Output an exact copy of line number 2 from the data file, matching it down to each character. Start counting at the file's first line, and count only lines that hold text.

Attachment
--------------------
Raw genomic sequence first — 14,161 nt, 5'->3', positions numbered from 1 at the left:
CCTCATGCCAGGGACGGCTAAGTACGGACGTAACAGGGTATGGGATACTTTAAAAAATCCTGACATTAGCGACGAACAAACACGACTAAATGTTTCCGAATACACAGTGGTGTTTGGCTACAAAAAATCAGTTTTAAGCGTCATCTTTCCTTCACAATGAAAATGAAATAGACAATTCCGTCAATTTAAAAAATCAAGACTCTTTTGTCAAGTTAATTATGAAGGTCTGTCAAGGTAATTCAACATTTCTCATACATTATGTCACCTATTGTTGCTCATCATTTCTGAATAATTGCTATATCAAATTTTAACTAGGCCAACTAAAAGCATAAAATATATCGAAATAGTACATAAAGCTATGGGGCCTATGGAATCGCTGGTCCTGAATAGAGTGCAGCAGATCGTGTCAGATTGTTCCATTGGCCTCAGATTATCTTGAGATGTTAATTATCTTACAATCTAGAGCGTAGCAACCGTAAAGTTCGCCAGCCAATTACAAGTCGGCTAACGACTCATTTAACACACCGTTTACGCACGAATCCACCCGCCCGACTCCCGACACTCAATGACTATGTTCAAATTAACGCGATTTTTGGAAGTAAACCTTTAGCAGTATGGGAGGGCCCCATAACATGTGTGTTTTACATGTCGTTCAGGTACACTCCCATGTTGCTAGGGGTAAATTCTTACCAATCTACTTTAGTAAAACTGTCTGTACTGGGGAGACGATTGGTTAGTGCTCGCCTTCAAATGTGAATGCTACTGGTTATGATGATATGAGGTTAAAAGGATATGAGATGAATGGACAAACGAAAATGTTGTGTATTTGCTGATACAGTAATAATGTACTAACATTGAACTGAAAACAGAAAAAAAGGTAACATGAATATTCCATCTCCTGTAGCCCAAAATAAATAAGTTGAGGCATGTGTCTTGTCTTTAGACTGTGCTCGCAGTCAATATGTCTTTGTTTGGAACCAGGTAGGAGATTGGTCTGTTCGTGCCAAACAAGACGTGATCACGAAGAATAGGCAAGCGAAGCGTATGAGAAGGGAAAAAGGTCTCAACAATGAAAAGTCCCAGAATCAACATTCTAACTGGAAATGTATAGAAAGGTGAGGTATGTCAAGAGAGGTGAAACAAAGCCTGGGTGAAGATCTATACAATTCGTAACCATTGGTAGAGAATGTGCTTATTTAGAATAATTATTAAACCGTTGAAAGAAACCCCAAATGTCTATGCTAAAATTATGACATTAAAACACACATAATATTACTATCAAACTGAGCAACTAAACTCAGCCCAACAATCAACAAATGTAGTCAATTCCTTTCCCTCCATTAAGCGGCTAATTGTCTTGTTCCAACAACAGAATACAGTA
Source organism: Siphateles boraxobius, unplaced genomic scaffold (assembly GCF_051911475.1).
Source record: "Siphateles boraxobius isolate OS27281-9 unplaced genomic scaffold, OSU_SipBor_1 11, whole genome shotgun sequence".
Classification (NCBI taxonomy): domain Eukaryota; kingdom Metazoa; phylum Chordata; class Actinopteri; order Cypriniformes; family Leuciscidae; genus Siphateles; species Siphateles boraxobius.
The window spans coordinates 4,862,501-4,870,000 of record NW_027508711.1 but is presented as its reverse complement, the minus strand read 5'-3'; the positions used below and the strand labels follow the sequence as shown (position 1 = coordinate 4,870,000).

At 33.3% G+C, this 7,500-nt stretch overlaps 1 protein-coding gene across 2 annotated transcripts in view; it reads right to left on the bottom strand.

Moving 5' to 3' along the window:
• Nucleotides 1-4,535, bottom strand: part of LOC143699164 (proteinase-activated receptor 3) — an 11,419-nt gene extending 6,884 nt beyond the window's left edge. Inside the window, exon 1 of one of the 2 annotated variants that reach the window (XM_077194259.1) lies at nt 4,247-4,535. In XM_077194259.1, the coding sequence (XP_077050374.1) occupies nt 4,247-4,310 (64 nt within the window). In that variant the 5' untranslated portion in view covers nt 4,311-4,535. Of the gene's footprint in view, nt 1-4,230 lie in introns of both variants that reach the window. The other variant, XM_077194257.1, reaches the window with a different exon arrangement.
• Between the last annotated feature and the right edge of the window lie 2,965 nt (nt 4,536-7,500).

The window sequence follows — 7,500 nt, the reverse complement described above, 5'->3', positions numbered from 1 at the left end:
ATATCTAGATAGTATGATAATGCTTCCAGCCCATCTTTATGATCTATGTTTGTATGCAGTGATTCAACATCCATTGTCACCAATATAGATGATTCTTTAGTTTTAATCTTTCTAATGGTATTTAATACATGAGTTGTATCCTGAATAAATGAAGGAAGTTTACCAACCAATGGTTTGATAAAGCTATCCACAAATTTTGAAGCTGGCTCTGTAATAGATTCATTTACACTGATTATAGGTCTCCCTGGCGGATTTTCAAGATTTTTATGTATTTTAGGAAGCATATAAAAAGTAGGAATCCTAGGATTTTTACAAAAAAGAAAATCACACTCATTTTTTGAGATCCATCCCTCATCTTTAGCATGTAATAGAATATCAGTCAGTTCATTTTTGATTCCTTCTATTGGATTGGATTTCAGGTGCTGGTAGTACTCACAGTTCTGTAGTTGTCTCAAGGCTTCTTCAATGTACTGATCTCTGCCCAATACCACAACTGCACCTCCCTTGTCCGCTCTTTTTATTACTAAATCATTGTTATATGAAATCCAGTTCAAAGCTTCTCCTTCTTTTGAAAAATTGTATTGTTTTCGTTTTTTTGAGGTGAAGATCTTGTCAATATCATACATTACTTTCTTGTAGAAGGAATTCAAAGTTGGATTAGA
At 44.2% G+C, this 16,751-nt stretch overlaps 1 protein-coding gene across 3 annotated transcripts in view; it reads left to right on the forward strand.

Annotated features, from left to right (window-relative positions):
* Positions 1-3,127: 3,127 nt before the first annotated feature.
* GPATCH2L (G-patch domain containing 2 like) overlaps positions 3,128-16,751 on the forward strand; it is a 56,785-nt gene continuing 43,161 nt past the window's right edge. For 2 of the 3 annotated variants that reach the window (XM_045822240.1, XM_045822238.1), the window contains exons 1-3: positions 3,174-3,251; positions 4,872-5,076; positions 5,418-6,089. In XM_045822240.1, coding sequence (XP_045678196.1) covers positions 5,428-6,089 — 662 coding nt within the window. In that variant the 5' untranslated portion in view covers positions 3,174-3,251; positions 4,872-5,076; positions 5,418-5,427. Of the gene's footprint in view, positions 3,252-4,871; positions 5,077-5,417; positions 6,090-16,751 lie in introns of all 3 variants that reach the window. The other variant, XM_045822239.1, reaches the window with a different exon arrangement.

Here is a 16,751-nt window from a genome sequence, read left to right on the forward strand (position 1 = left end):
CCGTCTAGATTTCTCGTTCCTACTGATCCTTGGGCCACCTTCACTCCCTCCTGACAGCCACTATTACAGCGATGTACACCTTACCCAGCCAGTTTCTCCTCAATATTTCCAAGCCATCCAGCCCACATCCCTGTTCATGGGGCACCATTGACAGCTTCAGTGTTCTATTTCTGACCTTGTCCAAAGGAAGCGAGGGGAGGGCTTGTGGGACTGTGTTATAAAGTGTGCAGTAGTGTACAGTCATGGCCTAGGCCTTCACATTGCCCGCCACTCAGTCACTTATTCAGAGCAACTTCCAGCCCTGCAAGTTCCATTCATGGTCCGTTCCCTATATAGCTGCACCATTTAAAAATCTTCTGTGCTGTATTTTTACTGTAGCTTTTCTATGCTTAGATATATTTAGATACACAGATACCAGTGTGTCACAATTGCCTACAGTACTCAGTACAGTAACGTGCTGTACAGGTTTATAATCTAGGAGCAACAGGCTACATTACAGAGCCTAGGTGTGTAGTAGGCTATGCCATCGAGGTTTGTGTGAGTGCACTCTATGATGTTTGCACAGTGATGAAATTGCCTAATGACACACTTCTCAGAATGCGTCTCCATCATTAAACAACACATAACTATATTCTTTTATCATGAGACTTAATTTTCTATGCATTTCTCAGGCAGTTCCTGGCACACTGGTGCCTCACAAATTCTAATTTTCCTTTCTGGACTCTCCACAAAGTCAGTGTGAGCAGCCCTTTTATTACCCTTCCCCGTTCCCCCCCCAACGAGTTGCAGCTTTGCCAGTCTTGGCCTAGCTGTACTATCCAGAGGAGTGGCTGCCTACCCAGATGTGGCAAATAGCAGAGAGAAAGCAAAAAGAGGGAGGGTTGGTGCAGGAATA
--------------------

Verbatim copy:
CCTCATGCCAGGGACGGCTAAGTACGGACGTAACAGGGTATGGGATACTTTAAAAAATCCTGACATTAGCGACGAACAAACACGACTAAATGTTTCCGAATACACAGTGGTGTTTGGCTACAAAAAATCAGTTTTAAGCGTCATCTTTCCTTCACAATGAAAATGAAATAGACAATTCCGTCAATTTAAAAAATCAAGACTCTTTTGTCAAGTTAATTATGAAGGTCTGTCAAGGTAATTCAACATTTCTCATACATTATGTCACCTATTGTTGCTCATCATTTCTGAATAATTGCTATATCAAATTTTAACTAGGCCAACTAAAAGCATAAAATATATCGAAATAGTACATAAAGCTATGGGGCCTATGGAATCGCTGGTCCTGAATAGAGTGCAGCAGATCGTGTCAGATTGTTCCATTGGCCTCAGATTATCTTGAGATGTTAATTATCTTACAATCTAGAGCGTAGCAACCGTAAAGTTCGCCAGCCAATTACAAGTCGGCTAACGACTCATTTAACACACCGTTTACGCACGAATCCACCCGCCCGACTCCCGACACTCAATGACTATGTTCAAATTAACGCGATTTTTGGAAGTAAACCTTTAGCAGTATGGGAGGGCCCCATAACATGTGTGTTTTACATGTCGTTCAGGTACACTCCCATGTTGCTAGGGGTAAATTCTTACCAATCTACTTTAGTAAAACTGTCTGTACTGGGGAGACGATTGGTTAGTGCTCGCCTTCAAATGTGAATGCTACTGGTTATGATGATATGAGGTTAAAAGGATATGAGATGAATGGACAAACGAAAATGTTGTGTATTTGCTGATACAGTAATAATGTACTAACATTGAACTGAAAACAGAAAAAAAGGTAACATGAATATTCCATCTCCTGTAGCCCAAAATAAATAAGTTGAGGCATGTGTCTTGTCTTTAGACTGTGCTCGCAGTCAATATGTCTTTGTTTGGAACCAGGTAGGAGATTGGTCTGTTCGTGCCAAACAAGACGTGATCACGAAGAATAGGCAAGCGAAGCGTATGAGAAGGGAAAAAGGTCTCAACAATGAAAAGTCCCAGAATCAACATTCTAACTGGAAATGTATAGAAAGGTGAGGTATGTCAAGAGAGGTGAAACAAAGCCTGGGTGAAGATCTATACAATTCGTAACCATTGGTAGAGAATGTGCTTATTTAGAATAATTATTAAACCGTTGAAAGAAACCCCAAATGTCTATGCTAAAATTATGACATTAAAACACACATAATATTACTATCAAACTGAGCAACTAAACTCAGCCCAACAATCAACAAATGTAGTCAATTCCTTTCCCTCCATTAAGCGGCTAATTGTCTTGTTCCAACAACAGAATACAGTA